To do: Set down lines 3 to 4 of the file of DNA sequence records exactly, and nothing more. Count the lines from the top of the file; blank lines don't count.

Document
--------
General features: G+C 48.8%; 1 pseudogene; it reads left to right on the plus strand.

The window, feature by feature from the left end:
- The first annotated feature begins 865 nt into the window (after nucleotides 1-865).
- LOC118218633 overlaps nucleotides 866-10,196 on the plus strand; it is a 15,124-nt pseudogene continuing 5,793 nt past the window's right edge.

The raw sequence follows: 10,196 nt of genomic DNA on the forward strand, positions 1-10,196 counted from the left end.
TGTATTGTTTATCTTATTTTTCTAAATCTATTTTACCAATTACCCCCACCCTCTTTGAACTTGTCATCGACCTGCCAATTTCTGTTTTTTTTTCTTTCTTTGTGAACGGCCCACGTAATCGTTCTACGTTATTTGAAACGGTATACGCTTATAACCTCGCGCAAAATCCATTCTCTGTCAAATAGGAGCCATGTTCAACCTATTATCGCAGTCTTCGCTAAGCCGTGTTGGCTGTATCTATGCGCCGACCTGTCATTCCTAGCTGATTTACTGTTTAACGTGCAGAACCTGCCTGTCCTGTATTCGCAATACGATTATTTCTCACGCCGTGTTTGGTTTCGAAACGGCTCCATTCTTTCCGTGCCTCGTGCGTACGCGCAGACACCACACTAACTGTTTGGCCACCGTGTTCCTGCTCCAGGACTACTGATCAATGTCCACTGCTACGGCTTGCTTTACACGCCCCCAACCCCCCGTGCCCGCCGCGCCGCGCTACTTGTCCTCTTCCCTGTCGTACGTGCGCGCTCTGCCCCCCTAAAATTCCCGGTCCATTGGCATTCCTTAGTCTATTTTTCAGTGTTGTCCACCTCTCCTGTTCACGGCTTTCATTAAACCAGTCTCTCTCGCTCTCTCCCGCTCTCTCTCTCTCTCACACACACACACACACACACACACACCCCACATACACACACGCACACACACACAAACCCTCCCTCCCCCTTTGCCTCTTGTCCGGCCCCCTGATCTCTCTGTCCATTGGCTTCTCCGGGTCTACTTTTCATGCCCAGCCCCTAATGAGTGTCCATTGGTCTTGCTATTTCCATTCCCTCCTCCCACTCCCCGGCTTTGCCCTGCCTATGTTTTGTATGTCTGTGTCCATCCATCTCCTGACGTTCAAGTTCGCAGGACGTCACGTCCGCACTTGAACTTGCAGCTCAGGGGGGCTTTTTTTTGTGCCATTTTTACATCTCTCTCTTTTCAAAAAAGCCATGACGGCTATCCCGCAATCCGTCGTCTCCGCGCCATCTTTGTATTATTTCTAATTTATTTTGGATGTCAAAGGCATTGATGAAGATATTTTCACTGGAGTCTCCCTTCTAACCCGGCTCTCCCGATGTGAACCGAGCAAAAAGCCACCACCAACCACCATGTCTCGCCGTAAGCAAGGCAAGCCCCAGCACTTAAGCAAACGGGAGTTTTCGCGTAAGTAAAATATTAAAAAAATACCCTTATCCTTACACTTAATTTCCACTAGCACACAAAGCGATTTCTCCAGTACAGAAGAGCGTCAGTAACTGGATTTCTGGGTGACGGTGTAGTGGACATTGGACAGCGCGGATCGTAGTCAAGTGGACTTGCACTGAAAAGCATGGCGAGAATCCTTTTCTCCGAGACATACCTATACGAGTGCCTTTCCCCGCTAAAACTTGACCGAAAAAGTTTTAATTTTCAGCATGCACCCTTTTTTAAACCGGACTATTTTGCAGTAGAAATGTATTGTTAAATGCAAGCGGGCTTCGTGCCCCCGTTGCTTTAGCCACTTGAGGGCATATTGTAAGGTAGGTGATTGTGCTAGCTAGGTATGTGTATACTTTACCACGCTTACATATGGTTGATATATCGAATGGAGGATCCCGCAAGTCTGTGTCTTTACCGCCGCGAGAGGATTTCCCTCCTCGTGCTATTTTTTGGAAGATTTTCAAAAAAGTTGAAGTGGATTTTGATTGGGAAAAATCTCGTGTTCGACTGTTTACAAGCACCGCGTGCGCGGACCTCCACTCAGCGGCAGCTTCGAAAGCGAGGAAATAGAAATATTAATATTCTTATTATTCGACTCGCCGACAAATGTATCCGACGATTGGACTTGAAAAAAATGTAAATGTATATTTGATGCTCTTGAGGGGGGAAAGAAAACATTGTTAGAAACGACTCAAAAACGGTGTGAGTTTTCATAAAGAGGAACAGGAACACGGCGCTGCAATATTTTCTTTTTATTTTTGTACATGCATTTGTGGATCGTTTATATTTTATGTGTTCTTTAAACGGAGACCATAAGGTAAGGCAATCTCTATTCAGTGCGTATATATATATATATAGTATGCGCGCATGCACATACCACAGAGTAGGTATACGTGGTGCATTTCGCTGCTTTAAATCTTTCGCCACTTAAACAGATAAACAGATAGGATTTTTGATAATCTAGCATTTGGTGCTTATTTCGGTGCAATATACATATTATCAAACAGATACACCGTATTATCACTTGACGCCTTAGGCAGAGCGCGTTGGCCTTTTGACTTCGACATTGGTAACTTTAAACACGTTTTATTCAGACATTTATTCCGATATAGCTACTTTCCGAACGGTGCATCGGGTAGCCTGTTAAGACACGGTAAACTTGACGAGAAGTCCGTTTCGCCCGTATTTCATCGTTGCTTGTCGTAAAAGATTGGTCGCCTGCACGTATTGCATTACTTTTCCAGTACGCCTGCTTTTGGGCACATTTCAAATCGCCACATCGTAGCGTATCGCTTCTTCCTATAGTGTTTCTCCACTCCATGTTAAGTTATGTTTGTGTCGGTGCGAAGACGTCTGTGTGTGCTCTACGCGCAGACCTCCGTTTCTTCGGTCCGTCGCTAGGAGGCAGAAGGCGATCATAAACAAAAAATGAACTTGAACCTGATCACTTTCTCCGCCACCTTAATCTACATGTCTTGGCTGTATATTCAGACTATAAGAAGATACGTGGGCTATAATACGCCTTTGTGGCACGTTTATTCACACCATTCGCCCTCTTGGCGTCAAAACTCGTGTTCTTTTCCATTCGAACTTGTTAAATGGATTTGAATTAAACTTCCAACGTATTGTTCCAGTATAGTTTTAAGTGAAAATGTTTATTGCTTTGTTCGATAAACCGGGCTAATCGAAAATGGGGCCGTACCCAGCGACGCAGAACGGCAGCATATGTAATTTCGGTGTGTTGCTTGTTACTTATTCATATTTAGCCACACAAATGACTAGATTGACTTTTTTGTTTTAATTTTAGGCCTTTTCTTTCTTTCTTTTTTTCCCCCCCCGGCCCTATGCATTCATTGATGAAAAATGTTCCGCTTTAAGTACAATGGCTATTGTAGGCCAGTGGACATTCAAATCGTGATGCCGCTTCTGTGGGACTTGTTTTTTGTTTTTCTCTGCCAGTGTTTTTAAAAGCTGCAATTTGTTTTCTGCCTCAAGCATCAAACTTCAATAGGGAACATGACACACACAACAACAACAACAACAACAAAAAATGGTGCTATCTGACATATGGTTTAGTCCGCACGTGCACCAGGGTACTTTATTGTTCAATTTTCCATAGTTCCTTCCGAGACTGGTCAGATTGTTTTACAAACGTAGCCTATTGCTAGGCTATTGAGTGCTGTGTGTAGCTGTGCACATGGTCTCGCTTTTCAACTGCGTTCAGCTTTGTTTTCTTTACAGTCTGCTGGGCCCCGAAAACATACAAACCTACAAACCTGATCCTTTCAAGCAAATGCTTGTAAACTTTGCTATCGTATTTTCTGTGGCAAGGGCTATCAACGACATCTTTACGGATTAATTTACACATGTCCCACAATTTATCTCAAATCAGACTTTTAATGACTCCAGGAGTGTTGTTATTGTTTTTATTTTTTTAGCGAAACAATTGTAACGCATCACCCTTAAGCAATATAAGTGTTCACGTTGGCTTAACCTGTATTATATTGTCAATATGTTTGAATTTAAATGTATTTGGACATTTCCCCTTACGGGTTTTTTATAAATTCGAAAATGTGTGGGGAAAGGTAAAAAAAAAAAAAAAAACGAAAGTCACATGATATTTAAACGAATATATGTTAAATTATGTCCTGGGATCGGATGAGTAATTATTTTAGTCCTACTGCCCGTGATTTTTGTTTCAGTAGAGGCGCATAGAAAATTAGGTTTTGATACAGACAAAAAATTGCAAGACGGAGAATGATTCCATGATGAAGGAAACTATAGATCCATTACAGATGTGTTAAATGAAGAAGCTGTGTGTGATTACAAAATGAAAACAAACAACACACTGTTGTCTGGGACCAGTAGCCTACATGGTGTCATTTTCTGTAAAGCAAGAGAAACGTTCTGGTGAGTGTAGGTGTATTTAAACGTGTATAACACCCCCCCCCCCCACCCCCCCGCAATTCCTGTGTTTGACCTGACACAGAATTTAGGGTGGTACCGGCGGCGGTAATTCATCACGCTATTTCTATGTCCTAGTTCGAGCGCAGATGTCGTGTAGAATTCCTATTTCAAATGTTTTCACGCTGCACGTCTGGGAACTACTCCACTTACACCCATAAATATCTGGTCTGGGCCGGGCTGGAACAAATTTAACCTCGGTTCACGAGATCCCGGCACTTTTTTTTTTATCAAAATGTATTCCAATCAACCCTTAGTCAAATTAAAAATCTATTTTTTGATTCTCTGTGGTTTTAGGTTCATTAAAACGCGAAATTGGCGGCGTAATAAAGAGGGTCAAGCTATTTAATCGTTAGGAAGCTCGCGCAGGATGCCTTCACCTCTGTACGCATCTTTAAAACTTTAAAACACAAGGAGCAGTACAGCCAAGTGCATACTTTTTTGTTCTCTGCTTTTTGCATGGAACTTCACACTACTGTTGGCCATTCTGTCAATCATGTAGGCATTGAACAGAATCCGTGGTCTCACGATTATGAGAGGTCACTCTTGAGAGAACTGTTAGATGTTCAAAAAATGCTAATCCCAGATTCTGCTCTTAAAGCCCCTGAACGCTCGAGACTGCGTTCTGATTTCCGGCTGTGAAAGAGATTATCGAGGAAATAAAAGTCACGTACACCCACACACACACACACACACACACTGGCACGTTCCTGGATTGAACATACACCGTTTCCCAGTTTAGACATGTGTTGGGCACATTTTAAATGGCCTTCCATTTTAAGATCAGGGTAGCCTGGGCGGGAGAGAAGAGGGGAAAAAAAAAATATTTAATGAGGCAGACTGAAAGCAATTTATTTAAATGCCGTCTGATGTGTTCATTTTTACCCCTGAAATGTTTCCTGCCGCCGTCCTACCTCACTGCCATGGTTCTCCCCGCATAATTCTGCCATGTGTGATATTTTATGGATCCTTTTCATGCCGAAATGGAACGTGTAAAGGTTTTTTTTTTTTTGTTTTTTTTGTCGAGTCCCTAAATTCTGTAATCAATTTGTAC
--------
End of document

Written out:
- The first annotated feature begins 865 nt into the window (after nucleotides 1-865).
- LOC118218633 overlaps nucleotides 866-10,196 on the plus strand; it is a 15,124-nt pseudogene continuing 5,793 nt past the window's right edge.